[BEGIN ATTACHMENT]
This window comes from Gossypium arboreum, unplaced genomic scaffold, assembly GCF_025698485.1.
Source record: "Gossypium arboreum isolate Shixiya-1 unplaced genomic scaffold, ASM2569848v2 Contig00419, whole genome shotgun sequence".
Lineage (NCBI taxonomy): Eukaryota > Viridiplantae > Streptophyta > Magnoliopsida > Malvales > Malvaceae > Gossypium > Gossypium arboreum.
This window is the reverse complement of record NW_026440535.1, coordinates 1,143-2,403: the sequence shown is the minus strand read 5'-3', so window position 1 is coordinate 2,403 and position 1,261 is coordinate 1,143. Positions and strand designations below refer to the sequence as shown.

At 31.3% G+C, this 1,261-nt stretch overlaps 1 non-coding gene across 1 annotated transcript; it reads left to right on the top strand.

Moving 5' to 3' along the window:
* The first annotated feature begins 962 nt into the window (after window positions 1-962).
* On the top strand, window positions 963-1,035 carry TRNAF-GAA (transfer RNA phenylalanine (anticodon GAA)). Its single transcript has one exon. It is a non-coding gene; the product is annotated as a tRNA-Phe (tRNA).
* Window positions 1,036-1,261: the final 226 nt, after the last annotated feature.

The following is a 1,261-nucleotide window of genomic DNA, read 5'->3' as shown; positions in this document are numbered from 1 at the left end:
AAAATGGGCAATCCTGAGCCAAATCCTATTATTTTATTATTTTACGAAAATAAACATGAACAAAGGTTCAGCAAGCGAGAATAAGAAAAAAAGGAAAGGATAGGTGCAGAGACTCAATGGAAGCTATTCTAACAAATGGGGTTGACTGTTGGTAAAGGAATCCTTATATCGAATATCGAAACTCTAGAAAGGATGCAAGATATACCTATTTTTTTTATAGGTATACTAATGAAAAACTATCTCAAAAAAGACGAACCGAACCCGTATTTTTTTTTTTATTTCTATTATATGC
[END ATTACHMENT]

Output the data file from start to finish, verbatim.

This window comes from Gossypium arboreum, unplaced genomic scaffold, assembly GCF_025698485.1.
Source record: "Gossypium arboreum isolate Shixiya-1 unplaced genomic scaffold, ASM2569848v2 Contig00419, whole genome shotgun sequence".
Lineage (NCBI taxonomy): Eukaryota > Viridiplantae > Streptophyta > Magnoliopsida > Malvales > Malvaceae > Gossypium > Gossypium arboreum.
This window is the reverse complement of record NW_026440535.1, coordinates 1,143-2,403: the sequence shown is the minus strand read 5'-3', so window position 1 is coordinate 2,403 and position 1,261 is coordinate 1,143. Positions and strand designations below refer to the sequence as shown.

At 31.3% G+C, this 1,261-nt stretch overlaps 1 non-coding gene across 1 annotated transcript; it reads left to right on the top strand.

Moving 5' to 3' along the window:
* The first annotated feature begins 962 nt into the window (after window positions 1-962).
* On the top strand, window positions 963-1,035 carry TRNAF-GAA (transfer RNA phenylalanine (anticodon GAA)). Its single transcript has one exon. It is a non-coding gene; the product is annotated as a tRNA-Phe (tRNA).
* Window positions 1,036-1,261: the final 226 nt, after the last annotated feature.

The following is a 1,261-nucleotide window of genomic DNA, read 5'->3' as shown; positions in this document are numbered from 1 at the left end:
AAAATGGGCAATCCTGAGCCAAATCCTATTATTTTATTATTTTACGAAAATAAACATGAACAAAGGTTCAGCAAGCGAGAATAAGAAAAAAAGGAAAGGATAGGTGCAGAGACTCAATGGAAGCTATTCTAACAAATGGGGTTGACTGTTGGTAAAGGAATCCTTATATCGAATATCGAAACTCTAGAAAGGATGCAAGATATACCTATTTTTTTTATAGGTATACTAATGAAAAACTATCTCAAAAAAGACGAACCGAACCCGTATTTTTTTTTTTATTTCTATTATATGC